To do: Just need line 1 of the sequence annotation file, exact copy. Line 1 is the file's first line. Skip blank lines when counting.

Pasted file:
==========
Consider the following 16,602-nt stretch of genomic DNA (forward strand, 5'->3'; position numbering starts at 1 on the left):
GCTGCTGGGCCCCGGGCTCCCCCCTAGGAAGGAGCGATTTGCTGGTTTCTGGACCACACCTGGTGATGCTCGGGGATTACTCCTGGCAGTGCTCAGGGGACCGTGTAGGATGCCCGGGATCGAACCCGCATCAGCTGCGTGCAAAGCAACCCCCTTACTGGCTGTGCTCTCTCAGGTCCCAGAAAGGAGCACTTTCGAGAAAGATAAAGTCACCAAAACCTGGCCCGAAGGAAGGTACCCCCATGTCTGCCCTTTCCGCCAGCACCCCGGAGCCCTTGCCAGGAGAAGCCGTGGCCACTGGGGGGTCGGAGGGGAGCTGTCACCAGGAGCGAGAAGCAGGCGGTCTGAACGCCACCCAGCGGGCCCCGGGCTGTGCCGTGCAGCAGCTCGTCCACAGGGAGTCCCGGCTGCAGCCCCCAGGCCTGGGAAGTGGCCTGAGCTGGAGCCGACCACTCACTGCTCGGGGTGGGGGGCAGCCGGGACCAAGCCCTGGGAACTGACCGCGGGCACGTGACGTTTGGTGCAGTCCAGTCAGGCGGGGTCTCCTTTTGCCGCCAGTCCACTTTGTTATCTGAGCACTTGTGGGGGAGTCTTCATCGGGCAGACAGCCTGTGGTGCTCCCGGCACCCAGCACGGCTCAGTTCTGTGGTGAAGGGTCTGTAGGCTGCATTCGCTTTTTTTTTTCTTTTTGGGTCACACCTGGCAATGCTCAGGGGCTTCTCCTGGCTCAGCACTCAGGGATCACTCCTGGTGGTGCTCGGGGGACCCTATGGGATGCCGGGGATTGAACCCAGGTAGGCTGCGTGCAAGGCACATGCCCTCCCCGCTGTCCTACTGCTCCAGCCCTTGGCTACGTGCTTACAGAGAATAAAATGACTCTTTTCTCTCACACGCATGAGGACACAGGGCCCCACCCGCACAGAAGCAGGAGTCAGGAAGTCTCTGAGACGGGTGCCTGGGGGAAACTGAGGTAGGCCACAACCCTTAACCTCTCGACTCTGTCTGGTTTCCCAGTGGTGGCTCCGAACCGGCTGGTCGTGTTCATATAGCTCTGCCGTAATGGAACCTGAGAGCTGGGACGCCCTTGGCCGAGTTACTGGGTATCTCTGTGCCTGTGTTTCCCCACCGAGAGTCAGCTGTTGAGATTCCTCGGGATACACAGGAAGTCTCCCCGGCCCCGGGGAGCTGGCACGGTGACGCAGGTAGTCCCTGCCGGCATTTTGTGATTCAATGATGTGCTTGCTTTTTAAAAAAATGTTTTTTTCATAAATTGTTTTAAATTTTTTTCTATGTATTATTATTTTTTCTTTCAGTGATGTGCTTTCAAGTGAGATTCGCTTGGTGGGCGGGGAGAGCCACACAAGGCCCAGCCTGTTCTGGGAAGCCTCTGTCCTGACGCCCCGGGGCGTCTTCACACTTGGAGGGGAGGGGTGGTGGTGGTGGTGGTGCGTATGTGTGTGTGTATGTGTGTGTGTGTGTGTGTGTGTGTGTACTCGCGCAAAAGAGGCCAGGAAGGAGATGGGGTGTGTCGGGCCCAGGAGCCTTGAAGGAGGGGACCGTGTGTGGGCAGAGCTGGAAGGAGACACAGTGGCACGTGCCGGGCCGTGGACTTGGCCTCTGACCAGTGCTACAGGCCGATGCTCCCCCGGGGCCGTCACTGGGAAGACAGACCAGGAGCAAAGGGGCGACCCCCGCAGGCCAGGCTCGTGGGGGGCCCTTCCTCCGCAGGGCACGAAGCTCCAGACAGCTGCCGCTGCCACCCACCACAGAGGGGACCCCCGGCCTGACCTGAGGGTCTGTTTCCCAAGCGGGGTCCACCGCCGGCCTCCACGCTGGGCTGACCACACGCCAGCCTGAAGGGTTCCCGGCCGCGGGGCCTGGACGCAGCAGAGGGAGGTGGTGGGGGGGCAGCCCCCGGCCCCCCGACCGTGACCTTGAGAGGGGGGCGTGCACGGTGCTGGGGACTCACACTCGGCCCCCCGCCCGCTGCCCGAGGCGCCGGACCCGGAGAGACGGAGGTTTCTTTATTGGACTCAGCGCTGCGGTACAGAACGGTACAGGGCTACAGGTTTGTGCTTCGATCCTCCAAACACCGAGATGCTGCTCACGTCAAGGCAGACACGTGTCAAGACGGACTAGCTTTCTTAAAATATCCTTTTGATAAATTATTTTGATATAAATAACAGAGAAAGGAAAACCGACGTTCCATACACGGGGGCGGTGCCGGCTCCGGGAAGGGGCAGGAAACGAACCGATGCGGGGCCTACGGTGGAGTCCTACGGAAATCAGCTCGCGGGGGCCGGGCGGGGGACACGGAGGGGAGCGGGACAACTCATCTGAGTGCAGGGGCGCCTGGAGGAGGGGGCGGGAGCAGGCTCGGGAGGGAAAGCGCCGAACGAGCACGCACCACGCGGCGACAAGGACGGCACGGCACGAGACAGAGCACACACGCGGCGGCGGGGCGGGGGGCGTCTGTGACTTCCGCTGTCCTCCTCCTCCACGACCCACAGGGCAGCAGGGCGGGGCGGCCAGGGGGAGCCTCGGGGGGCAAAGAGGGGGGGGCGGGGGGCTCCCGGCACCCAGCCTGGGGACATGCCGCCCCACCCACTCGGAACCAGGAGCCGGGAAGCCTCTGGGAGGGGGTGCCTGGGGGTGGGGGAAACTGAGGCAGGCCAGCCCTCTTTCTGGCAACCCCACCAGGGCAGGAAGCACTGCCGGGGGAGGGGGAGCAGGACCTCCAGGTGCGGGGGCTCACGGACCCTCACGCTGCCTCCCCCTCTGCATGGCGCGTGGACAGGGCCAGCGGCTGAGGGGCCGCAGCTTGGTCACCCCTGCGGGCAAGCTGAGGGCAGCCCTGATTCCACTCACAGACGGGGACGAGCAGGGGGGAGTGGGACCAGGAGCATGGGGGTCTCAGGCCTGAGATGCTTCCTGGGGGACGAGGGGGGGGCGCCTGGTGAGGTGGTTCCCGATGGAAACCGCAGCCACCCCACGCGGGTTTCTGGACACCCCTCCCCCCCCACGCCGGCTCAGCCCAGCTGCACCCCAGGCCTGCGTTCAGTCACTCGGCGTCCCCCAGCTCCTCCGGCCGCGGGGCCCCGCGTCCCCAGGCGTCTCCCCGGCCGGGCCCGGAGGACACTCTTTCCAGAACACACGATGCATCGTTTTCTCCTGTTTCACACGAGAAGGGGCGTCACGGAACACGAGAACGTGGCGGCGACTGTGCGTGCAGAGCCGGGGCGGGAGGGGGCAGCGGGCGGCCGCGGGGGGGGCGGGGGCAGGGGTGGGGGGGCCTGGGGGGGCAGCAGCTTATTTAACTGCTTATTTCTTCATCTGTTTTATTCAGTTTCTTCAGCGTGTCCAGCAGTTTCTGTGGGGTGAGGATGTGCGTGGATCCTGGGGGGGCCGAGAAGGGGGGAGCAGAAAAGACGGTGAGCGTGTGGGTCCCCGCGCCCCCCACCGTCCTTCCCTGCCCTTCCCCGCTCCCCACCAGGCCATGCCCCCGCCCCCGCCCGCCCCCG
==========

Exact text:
Consider the following 16,602-nt stretch of genomic DNA (forward strand, 5'->3'; position numbering starts at 1 on the left):